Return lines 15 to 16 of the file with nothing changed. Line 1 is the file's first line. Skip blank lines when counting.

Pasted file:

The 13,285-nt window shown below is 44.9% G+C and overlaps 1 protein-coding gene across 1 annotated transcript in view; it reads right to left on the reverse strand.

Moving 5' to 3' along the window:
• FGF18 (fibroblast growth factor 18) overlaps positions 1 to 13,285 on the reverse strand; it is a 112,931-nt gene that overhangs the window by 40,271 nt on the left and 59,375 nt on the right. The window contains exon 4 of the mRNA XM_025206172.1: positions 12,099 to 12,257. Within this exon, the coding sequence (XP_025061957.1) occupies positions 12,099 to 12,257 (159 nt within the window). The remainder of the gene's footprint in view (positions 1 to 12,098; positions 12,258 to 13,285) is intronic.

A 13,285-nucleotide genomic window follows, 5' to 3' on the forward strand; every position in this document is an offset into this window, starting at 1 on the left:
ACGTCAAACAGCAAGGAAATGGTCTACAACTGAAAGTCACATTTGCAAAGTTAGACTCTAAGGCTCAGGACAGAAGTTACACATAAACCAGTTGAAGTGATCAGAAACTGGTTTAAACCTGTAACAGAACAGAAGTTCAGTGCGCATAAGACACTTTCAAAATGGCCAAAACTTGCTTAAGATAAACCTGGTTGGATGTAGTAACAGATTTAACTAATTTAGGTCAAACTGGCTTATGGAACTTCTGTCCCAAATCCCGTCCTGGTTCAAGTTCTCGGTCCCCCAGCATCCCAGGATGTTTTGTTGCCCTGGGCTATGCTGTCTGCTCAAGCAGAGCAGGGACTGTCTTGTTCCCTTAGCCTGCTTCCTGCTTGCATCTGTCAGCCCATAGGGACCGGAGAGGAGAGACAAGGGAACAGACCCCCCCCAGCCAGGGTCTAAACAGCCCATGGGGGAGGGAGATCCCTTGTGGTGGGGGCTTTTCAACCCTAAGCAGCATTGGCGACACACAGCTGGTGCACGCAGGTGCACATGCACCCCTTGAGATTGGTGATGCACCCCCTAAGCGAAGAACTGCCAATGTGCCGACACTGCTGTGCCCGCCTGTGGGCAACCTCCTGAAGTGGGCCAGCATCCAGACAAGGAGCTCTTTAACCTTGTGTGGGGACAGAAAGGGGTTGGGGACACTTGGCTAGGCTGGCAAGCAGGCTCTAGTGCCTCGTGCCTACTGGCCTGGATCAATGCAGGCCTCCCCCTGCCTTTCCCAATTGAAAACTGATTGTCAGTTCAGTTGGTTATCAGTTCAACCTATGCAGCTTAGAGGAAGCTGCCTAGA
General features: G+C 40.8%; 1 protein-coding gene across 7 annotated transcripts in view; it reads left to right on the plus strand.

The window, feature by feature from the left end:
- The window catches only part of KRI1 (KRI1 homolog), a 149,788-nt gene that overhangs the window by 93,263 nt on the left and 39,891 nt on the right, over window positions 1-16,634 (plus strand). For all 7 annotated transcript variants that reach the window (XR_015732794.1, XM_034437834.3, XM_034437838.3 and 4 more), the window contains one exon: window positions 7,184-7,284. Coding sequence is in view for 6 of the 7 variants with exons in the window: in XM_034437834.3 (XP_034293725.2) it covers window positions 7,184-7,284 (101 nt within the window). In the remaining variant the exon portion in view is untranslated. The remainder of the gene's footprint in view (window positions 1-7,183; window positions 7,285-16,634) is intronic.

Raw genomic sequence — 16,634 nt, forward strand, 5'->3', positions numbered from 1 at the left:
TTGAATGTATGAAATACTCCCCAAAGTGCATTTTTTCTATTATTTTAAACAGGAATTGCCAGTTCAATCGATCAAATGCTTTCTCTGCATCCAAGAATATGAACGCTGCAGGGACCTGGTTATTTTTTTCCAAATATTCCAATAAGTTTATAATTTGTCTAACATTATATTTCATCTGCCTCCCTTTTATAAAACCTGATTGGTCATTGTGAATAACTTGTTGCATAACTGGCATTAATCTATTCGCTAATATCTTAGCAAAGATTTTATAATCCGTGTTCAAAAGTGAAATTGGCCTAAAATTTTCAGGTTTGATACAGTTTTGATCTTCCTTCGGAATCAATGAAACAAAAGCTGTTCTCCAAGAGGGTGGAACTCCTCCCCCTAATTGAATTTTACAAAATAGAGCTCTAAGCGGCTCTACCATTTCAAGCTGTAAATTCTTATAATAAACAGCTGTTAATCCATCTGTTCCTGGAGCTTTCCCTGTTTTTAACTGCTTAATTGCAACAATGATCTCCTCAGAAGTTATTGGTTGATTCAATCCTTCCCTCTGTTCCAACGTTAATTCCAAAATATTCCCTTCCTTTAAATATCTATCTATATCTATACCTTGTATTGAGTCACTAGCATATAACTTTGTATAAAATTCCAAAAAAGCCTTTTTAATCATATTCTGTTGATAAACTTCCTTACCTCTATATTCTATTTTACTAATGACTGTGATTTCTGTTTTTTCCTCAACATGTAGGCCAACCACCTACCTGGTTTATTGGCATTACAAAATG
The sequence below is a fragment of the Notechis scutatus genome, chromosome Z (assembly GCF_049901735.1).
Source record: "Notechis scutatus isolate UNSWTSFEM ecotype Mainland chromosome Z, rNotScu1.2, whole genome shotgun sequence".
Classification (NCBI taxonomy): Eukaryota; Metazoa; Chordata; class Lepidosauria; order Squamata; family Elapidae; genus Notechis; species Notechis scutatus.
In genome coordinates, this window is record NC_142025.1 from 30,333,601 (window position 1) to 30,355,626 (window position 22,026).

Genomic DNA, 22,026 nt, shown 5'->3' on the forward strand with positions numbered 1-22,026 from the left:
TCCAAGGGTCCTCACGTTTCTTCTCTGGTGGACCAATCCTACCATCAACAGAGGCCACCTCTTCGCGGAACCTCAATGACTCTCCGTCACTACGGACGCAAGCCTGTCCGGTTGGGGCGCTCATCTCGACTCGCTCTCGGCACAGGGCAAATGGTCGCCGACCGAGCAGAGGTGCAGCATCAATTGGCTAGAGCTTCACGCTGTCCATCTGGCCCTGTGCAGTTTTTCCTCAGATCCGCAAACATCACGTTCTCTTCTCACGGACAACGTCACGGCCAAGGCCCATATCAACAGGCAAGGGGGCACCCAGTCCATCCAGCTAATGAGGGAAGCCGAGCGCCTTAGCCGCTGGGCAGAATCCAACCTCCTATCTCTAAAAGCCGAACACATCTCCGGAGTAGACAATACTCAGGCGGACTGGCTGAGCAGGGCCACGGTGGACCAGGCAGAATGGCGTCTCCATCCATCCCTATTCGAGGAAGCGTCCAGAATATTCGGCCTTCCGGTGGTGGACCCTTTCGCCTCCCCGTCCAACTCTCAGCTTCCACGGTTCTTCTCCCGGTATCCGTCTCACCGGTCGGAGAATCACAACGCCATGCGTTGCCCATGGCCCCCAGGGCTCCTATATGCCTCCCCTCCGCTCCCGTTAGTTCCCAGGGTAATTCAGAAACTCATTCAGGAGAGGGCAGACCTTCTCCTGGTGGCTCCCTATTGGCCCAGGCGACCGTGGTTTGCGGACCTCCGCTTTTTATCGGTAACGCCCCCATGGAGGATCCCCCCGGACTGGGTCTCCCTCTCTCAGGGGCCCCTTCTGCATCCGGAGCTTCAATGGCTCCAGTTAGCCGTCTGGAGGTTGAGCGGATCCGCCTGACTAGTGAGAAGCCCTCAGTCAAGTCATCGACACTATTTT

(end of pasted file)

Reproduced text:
Genomic DNA, 22,026 nt, shown 5'->3' on the forward strand with positions numbered 1-22,026 from the left:
TCCAAGGGTCCTCACGTTTCTTCTCTGGTGGACCAATCCTACCATCAACAGAGGCCACCTCTTCGCGGAACCTCAATGACTCTCCGTCACTACGGACGCAAGCCTGTCCGGTTGGGGCGCTCATCTCGACTCGCTCTCGGCACAGGGCAAATGGTCGCCGACCGAGCAGAGGTGCAGCATCAATTGGCTAGAGCTTCACGCTGTCCATCTGGCCCTGTGCAGTTTTTCCTCAGATCCGCAAACATCACGTTCTCTTCTCACGGACAACGTCACGGCCAAGGCCCATATCAACAGGCAAGGGGGCACCCAGTCCATCCAGCTAATGAGGGAAGCCGAGCGCCTTAGCCGCTGGGCAGAATCCAACCTCCTATCTCTAAAAGCCGAACACATCTCCGGAGTAGACAATACTCAGGCGGACTGGCTGAGCAGGGCCACGGTGGACCAGGCAGAATGGCGTCTCCATCCATCCCTATTCGAGGAAGCGTCCAGAATATTCGGCCTTCCGGTGGTGGACCCTTTCGCCTCCCCGTCCAACTCTCAGCTTCCACGGTTCTTCTCCCGGTATCCGTCTCACCGGTCGGAGAATCACAACGCCATGCGTTGCCCATGGCCCCCAGGGCTCCTATATGCCTCCCCTCCGCTCCCGTTAGTTCCCAGGGTAATTCAGAAACTCATTCAGGAGAGGGCAGACCTTCTCCTGGTGGCTCCCTATTGGCCCAGGCGACCGTGGTTTGCGGACCTCCGCTTTTTATCGGTAACGCCCCCATGGAGGATCCCCCCGGACTGGGTCTCCCTCTCTCAGGGGCCCCTTCTGCATCCGGAGCTTCAATGGCTCCAGTTAGCCGTCTGGAGGTTGAGCGGATCCGCCTGACTAGTGAGAAGCCCTCAGTCAAGTCATCGACACTATTTT